Washington, Aug 3 : In television classic "I Love Lucy", Ricky Ricardo switched into rapid-fire Spanish whenever he was upset, despite the fact that Lucy had no idea what her Cuban husband was saying.
This kind of code-switching, or switching back and forth between different languages, happens all the time in multi-lingual environments, and often in emotive situations.
Psychological scientists Stephen Chen and Qing Zhou of the University of California, Berkeley, and Morgan Kennedy of Bard College, have sought to demystify this linguistic phenomenon, the journal Perspectives on Psychological Science reports.
Washington, Aug 3 : Scientists are beginning to understand one of life's enduring mysteries - why women live, on average, longer than men.
The study led by Monash University, describes how mutations to the DNA of the mitochondria can account for differences in the life expectancy of males and females. Mitochondria, which exist in almost all animal cells, are vital for life because they convert our food into the energy that powers the body.
Washington, August 3 : Researchers have discovered a molecule that converts stem cells into heart cells, which could be used to replace diseased or damaged tissue in patients suffering from heart disease.
Researchers at Sanford-Burnham Medical Research Institute (Sanford-Burnham), the Human BioMolecular Research Institute, and ChemRegen, Inc. have been searching for molecules that convert stem cells to heart cells for about eight years-and now they've found one.
Washington, August 2 : A new study including Indian-origin researchers have raised concern about chronic exposure of workers in industry to a food flavouring ingredient used to produce the distinctive buttery flavour and aroma of microwave popcorn, margarines, snack foods, candy, baked goods, pet foods and other products.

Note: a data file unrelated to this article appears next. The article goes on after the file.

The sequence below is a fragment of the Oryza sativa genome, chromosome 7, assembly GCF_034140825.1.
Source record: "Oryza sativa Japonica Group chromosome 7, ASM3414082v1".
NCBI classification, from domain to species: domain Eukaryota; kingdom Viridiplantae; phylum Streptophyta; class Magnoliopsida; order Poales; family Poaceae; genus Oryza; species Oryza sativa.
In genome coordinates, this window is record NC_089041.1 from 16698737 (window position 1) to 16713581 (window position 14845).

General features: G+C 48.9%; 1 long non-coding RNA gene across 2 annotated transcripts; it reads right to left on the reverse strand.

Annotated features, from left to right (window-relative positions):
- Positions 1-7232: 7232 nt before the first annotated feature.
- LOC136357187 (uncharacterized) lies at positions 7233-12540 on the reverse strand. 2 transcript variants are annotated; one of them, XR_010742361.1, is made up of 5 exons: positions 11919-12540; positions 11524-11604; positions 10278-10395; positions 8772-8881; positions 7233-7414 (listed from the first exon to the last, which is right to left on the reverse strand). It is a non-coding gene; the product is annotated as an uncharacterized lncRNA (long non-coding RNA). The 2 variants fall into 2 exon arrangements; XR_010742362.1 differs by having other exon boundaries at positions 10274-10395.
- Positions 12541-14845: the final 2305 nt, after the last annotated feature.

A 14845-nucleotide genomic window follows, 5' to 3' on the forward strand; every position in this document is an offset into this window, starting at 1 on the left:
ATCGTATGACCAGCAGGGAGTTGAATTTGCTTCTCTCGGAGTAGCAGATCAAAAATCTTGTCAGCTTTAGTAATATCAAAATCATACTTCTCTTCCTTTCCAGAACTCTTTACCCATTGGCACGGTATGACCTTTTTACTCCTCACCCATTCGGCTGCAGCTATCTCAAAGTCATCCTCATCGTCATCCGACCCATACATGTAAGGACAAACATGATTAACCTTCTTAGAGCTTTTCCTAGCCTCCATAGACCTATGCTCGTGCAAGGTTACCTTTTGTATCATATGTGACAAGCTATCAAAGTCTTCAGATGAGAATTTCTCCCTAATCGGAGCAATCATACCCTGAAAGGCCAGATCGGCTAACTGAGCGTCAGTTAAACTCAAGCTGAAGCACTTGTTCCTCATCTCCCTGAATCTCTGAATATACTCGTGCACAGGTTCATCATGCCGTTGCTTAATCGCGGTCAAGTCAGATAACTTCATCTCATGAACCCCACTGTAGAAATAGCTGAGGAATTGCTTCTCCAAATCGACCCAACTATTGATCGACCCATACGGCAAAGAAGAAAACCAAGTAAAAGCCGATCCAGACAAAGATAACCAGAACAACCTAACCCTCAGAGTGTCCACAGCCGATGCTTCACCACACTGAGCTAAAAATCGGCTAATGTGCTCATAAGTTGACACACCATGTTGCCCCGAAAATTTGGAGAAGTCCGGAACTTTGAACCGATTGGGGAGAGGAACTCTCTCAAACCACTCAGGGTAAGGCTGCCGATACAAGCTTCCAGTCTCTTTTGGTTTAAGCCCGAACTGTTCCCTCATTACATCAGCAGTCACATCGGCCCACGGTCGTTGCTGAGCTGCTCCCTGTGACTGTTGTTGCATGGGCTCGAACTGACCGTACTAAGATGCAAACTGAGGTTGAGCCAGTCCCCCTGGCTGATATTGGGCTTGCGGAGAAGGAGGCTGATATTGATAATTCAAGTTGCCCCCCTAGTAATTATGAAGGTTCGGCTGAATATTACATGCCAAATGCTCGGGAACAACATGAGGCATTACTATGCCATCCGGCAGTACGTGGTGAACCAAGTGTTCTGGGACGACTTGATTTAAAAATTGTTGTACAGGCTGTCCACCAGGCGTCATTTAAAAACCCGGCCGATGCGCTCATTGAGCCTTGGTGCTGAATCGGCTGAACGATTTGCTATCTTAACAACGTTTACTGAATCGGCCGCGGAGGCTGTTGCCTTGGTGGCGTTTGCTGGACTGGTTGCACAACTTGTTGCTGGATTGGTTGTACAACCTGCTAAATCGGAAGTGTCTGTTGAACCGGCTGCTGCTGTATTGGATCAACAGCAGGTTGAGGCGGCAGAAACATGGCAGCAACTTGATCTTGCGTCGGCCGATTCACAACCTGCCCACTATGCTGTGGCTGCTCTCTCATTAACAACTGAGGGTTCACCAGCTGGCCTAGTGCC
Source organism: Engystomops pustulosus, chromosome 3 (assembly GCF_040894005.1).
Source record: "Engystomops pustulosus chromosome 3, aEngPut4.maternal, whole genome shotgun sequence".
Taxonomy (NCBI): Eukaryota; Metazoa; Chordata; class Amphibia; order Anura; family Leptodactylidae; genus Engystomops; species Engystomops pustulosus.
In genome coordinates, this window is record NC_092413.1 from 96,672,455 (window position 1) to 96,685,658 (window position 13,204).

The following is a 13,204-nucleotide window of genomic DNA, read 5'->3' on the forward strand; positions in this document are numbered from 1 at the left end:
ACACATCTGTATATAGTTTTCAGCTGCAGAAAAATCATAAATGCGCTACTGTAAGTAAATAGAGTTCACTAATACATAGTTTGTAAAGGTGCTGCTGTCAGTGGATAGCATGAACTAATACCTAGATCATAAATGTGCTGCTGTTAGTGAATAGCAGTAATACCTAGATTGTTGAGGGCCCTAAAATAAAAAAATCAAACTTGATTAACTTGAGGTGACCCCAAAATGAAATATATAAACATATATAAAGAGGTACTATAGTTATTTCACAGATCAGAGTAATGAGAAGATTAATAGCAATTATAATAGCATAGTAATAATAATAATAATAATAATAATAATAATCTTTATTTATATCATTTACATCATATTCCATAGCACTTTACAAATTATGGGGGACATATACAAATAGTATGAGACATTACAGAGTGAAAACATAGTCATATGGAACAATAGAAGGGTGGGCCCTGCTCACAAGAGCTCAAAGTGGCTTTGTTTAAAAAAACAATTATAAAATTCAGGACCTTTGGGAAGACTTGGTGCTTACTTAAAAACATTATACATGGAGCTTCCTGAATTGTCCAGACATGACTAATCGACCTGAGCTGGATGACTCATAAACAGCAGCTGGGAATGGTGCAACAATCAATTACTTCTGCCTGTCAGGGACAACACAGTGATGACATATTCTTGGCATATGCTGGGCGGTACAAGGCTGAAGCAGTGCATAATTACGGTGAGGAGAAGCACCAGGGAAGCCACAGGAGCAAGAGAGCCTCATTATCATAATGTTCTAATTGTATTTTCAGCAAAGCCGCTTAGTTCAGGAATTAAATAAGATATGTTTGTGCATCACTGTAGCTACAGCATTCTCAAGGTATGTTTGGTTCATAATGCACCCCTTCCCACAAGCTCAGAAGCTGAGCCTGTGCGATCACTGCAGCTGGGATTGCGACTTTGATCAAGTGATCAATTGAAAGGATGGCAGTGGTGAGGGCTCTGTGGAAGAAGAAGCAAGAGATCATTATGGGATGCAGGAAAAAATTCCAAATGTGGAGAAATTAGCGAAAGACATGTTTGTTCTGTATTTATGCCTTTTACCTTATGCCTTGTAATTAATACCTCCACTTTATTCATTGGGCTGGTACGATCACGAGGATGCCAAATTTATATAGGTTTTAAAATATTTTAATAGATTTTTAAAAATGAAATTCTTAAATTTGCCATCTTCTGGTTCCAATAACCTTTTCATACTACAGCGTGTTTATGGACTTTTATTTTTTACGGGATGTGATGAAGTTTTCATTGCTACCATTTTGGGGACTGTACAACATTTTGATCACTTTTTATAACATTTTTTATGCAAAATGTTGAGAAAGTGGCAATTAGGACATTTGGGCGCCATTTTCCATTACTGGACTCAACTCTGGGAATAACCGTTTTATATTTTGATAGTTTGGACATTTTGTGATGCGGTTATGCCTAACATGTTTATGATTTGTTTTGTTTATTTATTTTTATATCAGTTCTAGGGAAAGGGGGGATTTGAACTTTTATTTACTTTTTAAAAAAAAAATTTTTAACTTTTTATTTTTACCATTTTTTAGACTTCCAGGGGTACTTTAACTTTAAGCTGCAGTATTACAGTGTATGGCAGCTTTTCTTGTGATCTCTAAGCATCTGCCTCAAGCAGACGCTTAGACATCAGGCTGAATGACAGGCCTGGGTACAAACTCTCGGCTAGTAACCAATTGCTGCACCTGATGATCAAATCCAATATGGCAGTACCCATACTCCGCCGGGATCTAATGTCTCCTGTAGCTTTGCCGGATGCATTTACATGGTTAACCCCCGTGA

They found evidence that the ingredient, diacetyl (DA), intensifies the damaging effects of an abnormal brain protein linked to Alzheimer's disease.
Washington, August 2 : A new study has turned down a conventional wisdom, which holds that the fastest swimming sperm are most likely to succeed in their quest to fertilize eggs.
The study of sperm competition in fruit flies (Drosophila melanogaster) found that slower and/or longer sperm outcompete their faster rivals in sexual reproduction.
A team of scientists led by corresponding author Stefan Lupold, a post-doctoral researcher in the Department of Biology in the College of Arts and Sciences used fruit flies that were genetically altered so that the heads of their sperm glow fluorescent green or red under the microscope.
Washington, August 2 : Wild marine fish populations in Great Barrier Reef, which exists directly beneath the world''s largest ozone hole, have been inflicted with widespread skin cancer, a new report has revealed.
This is the very first incidence of melanoma being diagnosed in the coral trout.
According to Dr Michael Sweet, who is heading the collaborative study between Newcastle University and the Australian Institute of Marine Science, the appearance of the melanoma is almost identical to that found in humans.
Washington, August 2 : Researchers suggest caffeine, which is widely consumed around the world in coffee, tea and soft drinks, may help control movement in people suffering from Parkinson's.
The finding of a study conducted at the Research Institute of the McGill University Health Centre (RI MUHC) opens the door to new treatment options for Parkinson's disease that affects approximately 100 000 Canadians.
Washington, August 2 : Scientists may have found factors that distinguish the brains of the exceptionally smart persons from those of average individuals.
As science has long suspected, overall brain size matters somewhat, accounting for about 6.7 percent of individual variation in intelligence.